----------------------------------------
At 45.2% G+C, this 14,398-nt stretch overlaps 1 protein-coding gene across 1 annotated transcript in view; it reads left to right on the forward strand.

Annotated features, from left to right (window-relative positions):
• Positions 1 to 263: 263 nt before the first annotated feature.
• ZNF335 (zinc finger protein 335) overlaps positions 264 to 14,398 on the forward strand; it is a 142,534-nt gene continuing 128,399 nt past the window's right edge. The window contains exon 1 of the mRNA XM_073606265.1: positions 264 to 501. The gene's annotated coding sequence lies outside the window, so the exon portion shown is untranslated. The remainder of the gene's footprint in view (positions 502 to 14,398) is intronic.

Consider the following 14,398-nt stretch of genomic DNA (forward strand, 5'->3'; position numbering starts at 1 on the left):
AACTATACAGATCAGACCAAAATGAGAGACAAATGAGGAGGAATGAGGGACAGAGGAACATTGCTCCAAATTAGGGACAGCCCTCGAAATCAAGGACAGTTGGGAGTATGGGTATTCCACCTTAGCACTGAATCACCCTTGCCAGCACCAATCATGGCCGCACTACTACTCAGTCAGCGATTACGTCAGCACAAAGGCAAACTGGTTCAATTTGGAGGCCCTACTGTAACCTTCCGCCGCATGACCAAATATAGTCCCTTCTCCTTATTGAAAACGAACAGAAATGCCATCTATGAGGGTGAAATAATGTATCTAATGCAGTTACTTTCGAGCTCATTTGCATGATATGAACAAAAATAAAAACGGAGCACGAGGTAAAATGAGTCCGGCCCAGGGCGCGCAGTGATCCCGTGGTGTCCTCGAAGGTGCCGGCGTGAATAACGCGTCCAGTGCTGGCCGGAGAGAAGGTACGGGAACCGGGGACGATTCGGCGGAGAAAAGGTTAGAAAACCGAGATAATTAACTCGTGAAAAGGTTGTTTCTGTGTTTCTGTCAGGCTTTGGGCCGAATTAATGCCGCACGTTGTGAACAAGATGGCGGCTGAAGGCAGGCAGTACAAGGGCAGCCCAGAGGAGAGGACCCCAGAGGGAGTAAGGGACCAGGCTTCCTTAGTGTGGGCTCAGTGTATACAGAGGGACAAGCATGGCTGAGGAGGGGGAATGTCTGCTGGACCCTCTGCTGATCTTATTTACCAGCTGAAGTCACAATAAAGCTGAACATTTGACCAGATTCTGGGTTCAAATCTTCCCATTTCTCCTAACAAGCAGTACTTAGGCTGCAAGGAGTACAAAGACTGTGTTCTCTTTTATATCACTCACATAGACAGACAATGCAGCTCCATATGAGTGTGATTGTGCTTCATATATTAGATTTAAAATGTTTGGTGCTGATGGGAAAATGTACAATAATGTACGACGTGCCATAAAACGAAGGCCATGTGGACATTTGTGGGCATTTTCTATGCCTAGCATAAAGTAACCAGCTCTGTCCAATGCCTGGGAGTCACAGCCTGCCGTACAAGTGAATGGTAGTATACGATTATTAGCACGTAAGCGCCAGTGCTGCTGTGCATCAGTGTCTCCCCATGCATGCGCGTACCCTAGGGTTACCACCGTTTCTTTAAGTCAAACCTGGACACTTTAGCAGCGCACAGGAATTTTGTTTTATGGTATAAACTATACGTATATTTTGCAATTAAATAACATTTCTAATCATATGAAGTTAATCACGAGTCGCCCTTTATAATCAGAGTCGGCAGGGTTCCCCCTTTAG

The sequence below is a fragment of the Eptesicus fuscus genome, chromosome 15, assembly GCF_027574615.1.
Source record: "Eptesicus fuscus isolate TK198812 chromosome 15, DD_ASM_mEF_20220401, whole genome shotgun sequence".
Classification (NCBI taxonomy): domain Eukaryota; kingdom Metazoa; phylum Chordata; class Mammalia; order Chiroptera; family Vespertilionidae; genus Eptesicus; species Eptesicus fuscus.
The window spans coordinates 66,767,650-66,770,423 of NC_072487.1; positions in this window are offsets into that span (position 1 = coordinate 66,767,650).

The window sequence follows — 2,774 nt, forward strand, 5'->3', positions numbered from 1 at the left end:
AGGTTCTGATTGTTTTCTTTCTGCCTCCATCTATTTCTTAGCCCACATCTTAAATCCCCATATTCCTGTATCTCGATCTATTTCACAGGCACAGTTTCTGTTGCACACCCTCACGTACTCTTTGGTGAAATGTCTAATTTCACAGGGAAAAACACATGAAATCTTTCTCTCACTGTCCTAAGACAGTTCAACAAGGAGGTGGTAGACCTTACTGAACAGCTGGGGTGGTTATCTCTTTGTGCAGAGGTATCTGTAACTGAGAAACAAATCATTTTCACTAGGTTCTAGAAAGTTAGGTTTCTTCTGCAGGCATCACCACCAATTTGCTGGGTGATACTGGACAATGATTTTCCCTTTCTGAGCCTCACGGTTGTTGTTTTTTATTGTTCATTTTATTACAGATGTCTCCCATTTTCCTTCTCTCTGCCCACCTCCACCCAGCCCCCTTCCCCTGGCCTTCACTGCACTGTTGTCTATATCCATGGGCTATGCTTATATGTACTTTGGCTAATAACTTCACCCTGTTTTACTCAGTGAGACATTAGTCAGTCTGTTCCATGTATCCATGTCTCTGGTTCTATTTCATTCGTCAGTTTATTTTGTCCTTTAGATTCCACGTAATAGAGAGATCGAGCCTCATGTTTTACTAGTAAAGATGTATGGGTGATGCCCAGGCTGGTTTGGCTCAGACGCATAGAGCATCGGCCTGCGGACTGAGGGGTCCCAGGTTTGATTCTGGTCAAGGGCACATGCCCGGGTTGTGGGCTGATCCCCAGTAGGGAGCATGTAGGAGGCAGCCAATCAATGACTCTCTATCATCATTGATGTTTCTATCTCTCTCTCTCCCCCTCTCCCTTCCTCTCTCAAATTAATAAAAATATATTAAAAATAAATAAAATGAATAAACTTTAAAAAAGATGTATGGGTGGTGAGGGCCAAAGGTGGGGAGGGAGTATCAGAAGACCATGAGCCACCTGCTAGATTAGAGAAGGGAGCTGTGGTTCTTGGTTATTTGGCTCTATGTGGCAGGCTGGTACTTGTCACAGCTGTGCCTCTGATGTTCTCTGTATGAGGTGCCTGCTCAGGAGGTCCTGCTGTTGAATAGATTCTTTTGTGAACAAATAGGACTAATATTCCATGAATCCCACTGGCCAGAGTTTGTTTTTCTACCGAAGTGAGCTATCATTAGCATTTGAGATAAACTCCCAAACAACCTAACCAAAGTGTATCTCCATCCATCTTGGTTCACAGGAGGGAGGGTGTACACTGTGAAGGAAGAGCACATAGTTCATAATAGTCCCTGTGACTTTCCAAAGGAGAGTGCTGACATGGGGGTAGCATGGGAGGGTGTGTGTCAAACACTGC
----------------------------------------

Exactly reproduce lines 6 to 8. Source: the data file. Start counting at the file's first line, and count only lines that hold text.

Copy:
AACTATACAGATCAGACCAAAATGAGAGACAAATGAGGAGGAATGAGGGACAGAGGAACATTGCTCCAAATTAGGGACAGCCCTCGAAATCAAGGACAGTTGGGAGTATGGGTATTCCACCTTAGCACTGAATCACCCTTGCCAGCACCAATCATGGCCGCACTACTACTCAGTCAGCGATTACGTCAGCACAAAGGCAAACTGGTTCAATTTGGAGGCCCTACTGTAACCTTCCGCCGCATGACCAAATATAGTCCCTTCTCCTTATTGAAAACGAACAGAAATGCCATCTATGAGGGTGAAATAATGTATCTAATGCAGTTACTTTCGAGCTCATTTGCATGATATGAACAAAAATAAAAACGGAGCACGAGGTAAAATGAGTCCGGCCCAGGGCGCGCAGTGATCCCGTGGTGTCCTCGAAGGTGCCGGCGTGAATAACGCGTCCAGTGCTGGCCGGAGAGAAGGTACGGGAACCGGGGACGATTCGGCGGAGAAAAGGTTAGAAAACCGAGATAATTAACTCGTGAAAAGGTTGTTTCTGTGTTTCTGTCAGGCTTTGGGCCGAATTAATGCCGCACGTTGTGAACAAGATGGCGGCTGAAGGCAGGCAGTACAAGGGCAGCCCAGAGGAGAGGACCCCAGAGGGAGTAAGGGACCAGGCTTCCTTAGTGTGGGCTCAGTGTATACAGAGGGACAAGCATGGCTGAGGAGGGGGAATGTCTGCTGGACCCTCTGCTGATCTTATTTACCAGCTGAAGTCACAATAAAGCTGAACATTTGACCAGATTCTGGGTTCAAATCTTCCCATTTCTCCTAACAAGCAGTACTTAGGCTGCAAGGAGTACAAAGACTGTGTTCTCTTTTATATCACTCACATAGACAGACAATGCAGCTCCATATGAGTGTGATTGTGCTTCATATATTAGATTTAAAATGTTTGGTGCTGATGGGAAAATGTACAATAATGTACGACGTGCCATAAAACGAAGGCCATGTGGACATTTGTGGGCATTTTCTATGCCTAGCATAAAGTAACCAGCTCTGTCCAATGCCTGGGAGTCACAGCCTGCCGTACAAGTGAATGGTAGTATACGATTATTAGCACGTAAGCGCCAGTGCTGCTGTGCATCAGTGTCTCCCCATGCATGCGCGTACCCTAGGGTTACCACCGTTTCTTTAAGTCAAACCTGGACACTTTAGCAGCGCACAGGAATTTTGTTTTATGGTATAAACTATACGTATATTTTGCAATTAAATAACATTTCTAATCATATGAAGTTAATCACGAGTCGCCCTTTATAATCAGAGTCGGCAGGGTTCCCCCTTTAG

The sequence below is a fragment of the Eptesicus fuscus genome, chromosome 15, assembly GCF_027574615.1.
Source record: "Eptesicus fuscus isolate TK198812 chromosome 15, DD_ASM_mEF_20220401, whole genome shotgun sequence".